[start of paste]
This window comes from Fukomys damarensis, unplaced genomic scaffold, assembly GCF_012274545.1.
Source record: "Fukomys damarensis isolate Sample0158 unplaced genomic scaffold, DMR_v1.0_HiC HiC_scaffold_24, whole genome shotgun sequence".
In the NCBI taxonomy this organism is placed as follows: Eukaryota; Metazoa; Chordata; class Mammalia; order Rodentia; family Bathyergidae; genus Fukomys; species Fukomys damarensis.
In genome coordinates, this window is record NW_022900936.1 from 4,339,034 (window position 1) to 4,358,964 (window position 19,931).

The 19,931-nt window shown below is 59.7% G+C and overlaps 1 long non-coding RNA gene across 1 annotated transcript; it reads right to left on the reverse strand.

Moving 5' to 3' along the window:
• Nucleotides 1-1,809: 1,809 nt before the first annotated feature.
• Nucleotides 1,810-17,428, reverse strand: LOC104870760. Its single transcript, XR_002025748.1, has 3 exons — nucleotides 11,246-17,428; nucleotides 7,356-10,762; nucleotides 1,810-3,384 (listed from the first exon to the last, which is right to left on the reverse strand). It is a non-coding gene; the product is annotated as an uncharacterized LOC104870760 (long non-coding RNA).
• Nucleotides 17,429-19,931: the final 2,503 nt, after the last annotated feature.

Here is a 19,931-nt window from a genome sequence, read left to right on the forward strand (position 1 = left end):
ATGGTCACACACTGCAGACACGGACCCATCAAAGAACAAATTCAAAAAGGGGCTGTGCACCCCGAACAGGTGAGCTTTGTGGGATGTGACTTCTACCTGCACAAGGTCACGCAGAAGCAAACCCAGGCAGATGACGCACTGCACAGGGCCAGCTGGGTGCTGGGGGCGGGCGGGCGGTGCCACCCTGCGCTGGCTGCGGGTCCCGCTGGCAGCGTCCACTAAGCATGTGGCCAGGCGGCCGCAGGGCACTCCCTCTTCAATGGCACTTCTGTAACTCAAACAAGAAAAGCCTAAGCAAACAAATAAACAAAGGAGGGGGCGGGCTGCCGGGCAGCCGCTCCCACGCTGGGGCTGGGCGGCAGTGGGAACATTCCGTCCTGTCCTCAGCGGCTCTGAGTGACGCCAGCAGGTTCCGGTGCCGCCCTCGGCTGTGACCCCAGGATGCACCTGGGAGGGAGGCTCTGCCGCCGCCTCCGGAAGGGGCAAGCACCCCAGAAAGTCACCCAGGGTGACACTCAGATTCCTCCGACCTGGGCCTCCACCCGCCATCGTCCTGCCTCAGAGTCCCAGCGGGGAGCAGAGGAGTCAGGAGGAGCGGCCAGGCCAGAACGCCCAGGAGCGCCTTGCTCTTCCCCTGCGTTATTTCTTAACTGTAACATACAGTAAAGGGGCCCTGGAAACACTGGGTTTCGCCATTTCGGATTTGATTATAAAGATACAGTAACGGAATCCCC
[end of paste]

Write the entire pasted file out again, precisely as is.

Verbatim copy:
This window comes from Fukomys damarensis, unplaced genomic scaffold, assembly GCF_012274545.1.
Source record: "Fukomys damarensis isolate Sample0158 unplaced genomic scaffold, DMR_v1.0_HiC HiC_scaffold_24, whole genome shotgun sequence".
In the NCBI taxonomy this organism is placed as follows: Eukaryota; Metazoa; Chordata; class Mammalia; order Rodentia; family Bathyergidae; genus Fukomys; species Fukomys damarensis.
In genome coordinates, this window is record NW_022900936.1 from 4,339,034 (window position 1) to 4,358,964 (window position 19,931).

The 19,931-nt window shown below is 59.7% G+C and overlaps 1 long non-coding RNA gene across 1 annotated transcript; it reads right to left on the reverse strand.

Moving 5' to 3' along the window:
• Nucleotides 1-1,809: 1,809 nt before the first annotated feature.
• Nucleotides 1,810-17,428, reverse strand: LOC104870760. Its single transcript, XR_002025748.1, has 3 exons — nucleotides 11,246-17,428; nucleotides 7,356-10,762; nucleotides 1,810-3,384 (listed from the first exon to the last, which is right to left on the reverse strand). It is a non-coding gene; the product is annotated as an uncharacterized LOC104870760 (long non-coding RNA).
• Nucleotides 17,429-19,931: the final 2,503 nt, after the last annotated feature.

Here is a 19,931-nt window from a genome sequence, read left to right on the forward strand (position 1 = left end):
ATGGTCACACACTGCAGACACGGACCCATCAAAGAACAAATTCAAAAAGGGGCTGTGCACCCCGAACAGGTGAGCTTTGTGGGATGTGACTTCTACCTGCACAAGGTCACGCAGAAGCAAACCCAGGCAGATGACGCACTGCACAGGGCCAGCTGGGTGCTGGGGGCGGGCGGGCGGTGCCACCCTGCGCTGGCTGCGGGTCCCGCTGGCAGCGTCCACTAAGCATGTGGCCAGGCGGCCGCAGGGCACTCCCTCTTCAATGGCACTTCTGTAACTCAAACAAGAAAAGCCTAAGCAAACAAATAAACAAAGGAGGGGGCGGGCTGCCGGGCAGCCGCTCCCACGCTGGGGCTGGGCGGCAGTGGGAACATTCCGTCCTGTCCTCAGCGGCTCTGAGTGACGCCAGCAGGTTCCGGTGCCGCCCTCGGCTGTGACCCCAGGATGCACCTGGGAGGGAGGCTCTGCCGCCGCCTCCGGAAGGGGCAAGCACCCCAGAAAGTCACCCAGGGTGACACTCAGATTCCTCCGACCTGGGCCTCCACCCGCCATCGTCCTGCCTCAGAGTCCCAGCGGGGAGCAGAGGAGTCAGGAGGAGCGGCCAGGCCAGAACGCCCAGGAGCGCCTTGCTCTTCCCCTGCGTTATTTCTTAACTGTAACATACAGTAAAGGGGCCCTGGAAACACTGGGTTTCGCCATTTCGGATTTGATTATAAAGATACAGTAACGGAATCCCC